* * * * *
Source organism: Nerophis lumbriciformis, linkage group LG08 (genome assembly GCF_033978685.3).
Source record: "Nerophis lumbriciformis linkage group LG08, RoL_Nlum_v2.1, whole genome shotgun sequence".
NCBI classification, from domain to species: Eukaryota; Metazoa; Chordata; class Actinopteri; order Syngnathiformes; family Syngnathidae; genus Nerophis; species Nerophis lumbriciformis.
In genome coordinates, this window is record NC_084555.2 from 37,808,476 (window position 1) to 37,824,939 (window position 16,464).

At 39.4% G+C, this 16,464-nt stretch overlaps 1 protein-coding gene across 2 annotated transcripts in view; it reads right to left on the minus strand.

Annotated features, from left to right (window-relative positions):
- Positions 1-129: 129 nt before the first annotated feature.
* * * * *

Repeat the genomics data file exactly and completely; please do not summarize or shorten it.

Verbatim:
Source organism: Nerophis lumbriciformis, linkage group LG08 (genome assembly GCF_033978685.3).
Source record: "Nerophis lumbriciformis linkage group LG08, RoL_Nlum_v2.1, whole genome shotgun sequence".
NCBI classification, from domain to species: Eukaryota; Metazoa; Chordata; class Actinopteri; order Syngnathiformes; family Syngnathidae; genus Nerophis; species Nerophis lumbriciformis.
In genome coordinates, this window is record NC_084555.2 from 37,808,476 (window position 1) to 37,824,939 (window position 16,464).

At 39.4% G+C, this 16,464-nt stretch overlaps 1 protein-coding gene across 2 annotated transcripts in view; it reads right to left on the minus strand.

Annotated features, from left to right (window-relative positions):
- Positions 1-129: 129 nt before the first annotated feature.